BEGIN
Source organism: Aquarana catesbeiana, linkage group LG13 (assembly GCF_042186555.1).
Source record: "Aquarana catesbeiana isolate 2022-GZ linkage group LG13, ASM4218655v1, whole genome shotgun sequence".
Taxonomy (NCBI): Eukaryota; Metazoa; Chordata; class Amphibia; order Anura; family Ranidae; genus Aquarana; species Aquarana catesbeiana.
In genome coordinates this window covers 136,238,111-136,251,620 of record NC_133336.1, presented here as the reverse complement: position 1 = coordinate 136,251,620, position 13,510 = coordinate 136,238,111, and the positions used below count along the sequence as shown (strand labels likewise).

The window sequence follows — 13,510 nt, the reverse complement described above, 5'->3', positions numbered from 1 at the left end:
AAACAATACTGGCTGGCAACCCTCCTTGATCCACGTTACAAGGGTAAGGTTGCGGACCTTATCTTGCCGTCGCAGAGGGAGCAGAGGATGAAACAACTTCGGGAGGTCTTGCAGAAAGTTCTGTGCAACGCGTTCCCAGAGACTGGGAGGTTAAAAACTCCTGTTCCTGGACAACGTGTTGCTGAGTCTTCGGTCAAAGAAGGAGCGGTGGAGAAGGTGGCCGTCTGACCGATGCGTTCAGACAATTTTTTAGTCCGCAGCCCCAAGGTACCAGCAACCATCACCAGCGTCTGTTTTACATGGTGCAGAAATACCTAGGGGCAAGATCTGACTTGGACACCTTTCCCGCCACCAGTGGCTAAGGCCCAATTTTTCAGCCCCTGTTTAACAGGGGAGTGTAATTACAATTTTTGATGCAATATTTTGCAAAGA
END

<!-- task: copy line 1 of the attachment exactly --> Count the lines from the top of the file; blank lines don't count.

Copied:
Source organism: Aquarana catesbeiana, linkage group LG13 (assembly GCF_042186555.1).